First, getting fired in management consulting doesn’t happen often. There are many reasons for this (eg, the rigorous recruiting process, the supportive development-focused culture).
However, in tough economic times select firms will significantly tighten hiring and raise the bar on promotions. Those who don’t make the cut must leave the company within a rough timeframe – the “up or out” policy.
Not all consulting firms employ “up or out” – some are comfortable letting people stay in the same positions for many years. Booz Allen is one example
1. Not managing upwards effectively
The best consultants are experts at upward management. Until you’re a senior partner, you’ll always have people above you that need to be managed. This is the ability to do a few things:
-Manage expectations regarding deadlines and work quality. You don’t want the senior partner of your project demanding a functional model in 2 weeks if the data won’t arrive for a week and a half
-Learn to pushback effectively when suggestions are not efficient or practical, or when you’re simply overwhelmed. You don’t want to involve 5 partners in weekly brainstorming sessions when only 2 have relevant content knowledge and the rest argue incessantly
-Engage senior consultants in areas where they can contribute the most. You don’t want expert consultants on HR hiring policies to attend a low-level 2-hour discussion on streamlining IT systems
–Process management. This is the ability to stay on top of all the little things – from daily status updates for your project leader to scheduling key partner and client meetings early
Pushback is an art – I’ll cover how to pushback effectively in a separate future article
2. Drinking too much at work functions or client dinners
This is an obvious no-no, but it happens all the time. Two casual happy hour beers after-work can turn into drinks at the restaurant bar before dinner, which becomes a few glasses of red wine during the meal.
At some point, you’ll be complaining about the client team with the senior partner sitting to your left. You’ll share your secrets for avoiding unwanted work with another consultant, only to see your project leader starting at you from across the table. Bad news.
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3. Staying silent during team and client meetings
This is a common mistake for junior consultants – you’ve only spent 3 months studying cellphone manufacturers when the partner has spent 10 years, so what can you possibly contribute to the discussion? You’re afraid of being the guy that asks a dumb question, or makes a meaningless remark that is swiftly ignored by everyone else.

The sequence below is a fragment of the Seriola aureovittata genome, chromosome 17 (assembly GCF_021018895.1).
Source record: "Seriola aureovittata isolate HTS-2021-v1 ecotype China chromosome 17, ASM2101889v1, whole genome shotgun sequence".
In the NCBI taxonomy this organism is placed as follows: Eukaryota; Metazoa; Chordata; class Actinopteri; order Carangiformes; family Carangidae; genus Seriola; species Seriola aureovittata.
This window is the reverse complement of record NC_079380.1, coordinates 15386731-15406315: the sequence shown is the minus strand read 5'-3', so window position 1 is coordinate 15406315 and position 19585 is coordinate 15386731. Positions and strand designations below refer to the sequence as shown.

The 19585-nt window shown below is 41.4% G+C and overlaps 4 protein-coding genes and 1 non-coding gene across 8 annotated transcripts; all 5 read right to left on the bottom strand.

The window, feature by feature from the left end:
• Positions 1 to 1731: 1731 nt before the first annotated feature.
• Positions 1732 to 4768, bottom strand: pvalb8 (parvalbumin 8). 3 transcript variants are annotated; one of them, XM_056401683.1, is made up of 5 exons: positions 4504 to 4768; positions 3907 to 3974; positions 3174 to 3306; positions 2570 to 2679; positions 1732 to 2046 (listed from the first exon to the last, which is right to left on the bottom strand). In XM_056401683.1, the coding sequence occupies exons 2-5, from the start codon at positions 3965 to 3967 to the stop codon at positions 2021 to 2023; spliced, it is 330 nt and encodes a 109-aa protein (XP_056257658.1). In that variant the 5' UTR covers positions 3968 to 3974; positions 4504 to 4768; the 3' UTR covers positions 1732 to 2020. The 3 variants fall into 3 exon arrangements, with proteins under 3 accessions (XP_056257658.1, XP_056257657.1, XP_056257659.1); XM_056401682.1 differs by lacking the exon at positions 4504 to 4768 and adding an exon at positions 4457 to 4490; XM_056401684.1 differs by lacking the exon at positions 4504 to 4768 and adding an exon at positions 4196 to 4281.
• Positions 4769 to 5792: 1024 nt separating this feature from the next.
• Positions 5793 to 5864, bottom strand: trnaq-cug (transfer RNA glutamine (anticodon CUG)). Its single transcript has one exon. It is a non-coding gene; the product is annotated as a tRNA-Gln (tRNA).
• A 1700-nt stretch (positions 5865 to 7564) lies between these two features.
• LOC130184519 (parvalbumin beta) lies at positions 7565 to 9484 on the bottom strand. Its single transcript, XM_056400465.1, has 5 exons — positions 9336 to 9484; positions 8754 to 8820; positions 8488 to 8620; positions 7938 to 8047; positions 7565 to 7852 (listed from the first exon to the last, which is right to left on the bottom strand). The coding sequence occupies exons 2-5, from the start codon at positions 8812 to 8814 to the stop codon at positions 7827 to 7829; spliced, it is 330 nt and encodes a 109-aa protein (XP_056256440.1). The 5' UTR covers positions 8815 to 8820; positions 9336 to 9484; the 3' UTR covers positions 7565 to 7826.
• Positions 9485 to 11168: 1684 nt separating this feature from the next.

Silence digs your career grave. It may take a few weeks to acclimate, but the best consultants get up to speed quickly
Here are a few strategies for contributing effectively when you know very little:
-Ask specific questions – questions can be as powerful as comments, and are much easier to generate
-Become master of your domain – whatever information you’re in charge of, know it well. Not only will you have the answer when called upon, but you can reference esoteric points of data unfamiliar to anyone else
–Synthesize what’s being said – this is an invaluable skill, and doesn’t require new insight. Simply take a few important points and sum them up, in the guise of trying to understand the conversation’s direction:
“So if I’m understanding this right, it seems that the collections process is inefficient because of 2 reasons – one, 75% of the processes that could be automated are manual, and two, none of the frontline employees are compensated based on performance…”
4. Repeating mistakes
Consultants make mistakes – blame it on the unfamiliar clients, rotating working teams, and constant travel. The key is to avoid making the same mistake repeatedly. Here are a few examples:
-Not double checking new additions to a financial model, even after calculation errors were pointed out at a team meeting
-Forgetting to confirm the attendance of a specific client executive, after they were left out of previous progress reviews
People notice repeated mistakes, and eventually you’ll be known as unfocused, careless, or worst of all, lazy.
5. Not seeking help when you have no clue
Like mistake #4, consultants constantly cover unfamiliar territory. Your responsibilities change from project to project, and part of consulting development is to acquire new skills. That adaptability is part of the reason why companies hire consultants.
You’ll be asked to take on new challenges. Whether that’s developing potential business unit organizational structures, or constructing a performance-based compensation policy, you’ll often find yourself clueless.
At times like these, be upfront about what you don’t know. Seek help immediately, whether from fellow consultants or your engagement manager, your friend in investment banking or your firm mentor.
If you don’t, it rarely ends well.